Restoring lost habitats has also been key to several of our projects this decade. At Winterbourne Downs former arable fields are being reverted to the flower-rich grasslands that they once were, while scrub and shelterbelts are being introduced to cater for a host of birds and wildlife. South-facing chalk grassland butterfly banks have also been constructed and sown with suitable food plants with good results – attracting 34 different species by 2019.

Photo credit: Patrick Cashman

Working together

Working on such big projects can often see us needing the help of others, and our significant coastal realignment efforts during the last decade have been no exception.

Between 2011 and 2018, over 3 million tonnes of excavated material from the infrastructure project Crossrail was used to raise the level of Wallasea island and defend it from erosion. Creating an intertidal coastal marshland complete with lagoons, mudflats, creeks and grazing marsh, the project was the first of its scale for the UK and transformed 670 hectares of farmland back to the rich habitat it was some 400 years ago. Completed in 2019 with the help of Crossrail, the area is now supporting more than 5,300 water birds.

Elsewhere in England, flood protection schemes coordinated with the Environment Agency at our Medmerry and Hesketh Out Marsh reserves have proven that both people and wildlife can benefit from restoration work to coastal areas. As flood risks reduced and vital intertidal habitats were formed, avocets were first seen to be successfully breeding in 2014 at the newly completed Medmerry site for example.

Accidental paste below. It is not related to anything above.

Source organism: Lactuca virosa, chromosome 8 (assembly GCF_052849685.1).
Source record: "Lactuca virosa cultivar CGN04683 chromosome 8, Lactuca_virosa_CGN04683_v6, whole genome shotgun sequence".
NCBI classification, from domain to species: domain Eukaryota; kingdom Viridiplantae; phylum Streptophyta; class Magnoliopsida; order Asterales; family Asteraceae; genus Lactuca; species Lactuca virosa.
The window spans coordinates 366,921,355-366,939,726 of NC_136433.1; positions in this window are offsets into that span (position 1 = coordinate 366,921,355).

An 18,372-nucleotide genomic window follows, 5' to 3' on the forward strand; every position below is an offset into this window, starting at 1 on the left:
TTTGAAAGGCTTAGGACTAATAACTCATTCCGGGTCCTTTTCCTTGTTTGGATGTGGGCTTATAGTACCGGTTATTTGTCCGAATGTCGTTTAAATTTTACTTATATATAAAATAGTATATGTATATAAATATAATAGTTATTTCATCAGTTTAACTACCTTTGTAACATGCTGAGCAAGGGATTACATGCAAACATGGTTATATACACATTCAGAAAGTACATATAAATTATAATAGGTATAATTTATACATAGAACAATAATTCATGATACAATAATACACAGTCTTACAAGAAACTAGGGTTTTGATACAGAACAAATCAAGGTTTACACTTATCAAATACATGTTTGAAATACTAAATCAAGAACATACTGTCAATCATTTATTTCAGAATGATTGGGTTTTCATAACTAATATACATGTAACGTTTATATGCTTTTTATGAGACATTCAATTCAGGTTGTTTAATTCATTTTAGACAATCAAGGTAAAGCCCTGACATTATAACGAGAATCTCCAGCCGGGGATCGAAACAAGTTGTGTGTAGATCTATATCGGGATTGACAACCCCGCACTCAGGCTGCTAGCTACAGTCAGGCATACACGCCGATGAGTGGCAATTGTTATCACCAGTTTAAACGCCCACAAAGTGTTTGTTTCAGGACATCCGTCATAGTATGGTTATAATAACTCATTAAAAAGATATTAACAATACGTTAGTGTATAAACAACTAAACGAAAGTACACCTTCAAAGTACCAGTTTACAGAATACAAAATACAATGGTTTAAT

Photo credit: Ben Andrew

Making space for new species

New breeding birds have caused excitement amongst everyone here during the past decade.

In Somerset, Ham Wall became home to a remarkable range of breeding herons throughout the 2010s, including great white egrets, cattle egrets and the secretive little bittern. Further north at Burton Mere Wetlands, our fifth largest site in the country, cattle and great white egrets arrived alongside 3 other species of heron.

While we take great enjoyment in welcoming new species to our reserves and helping to protect those that may be endangered, it cannot be ignored that these birds haven’t just been visiting England because our reserves allow them to.  As average temperatures rise due to climate change, birds’ migratory patterns and chosen locations have been changing too.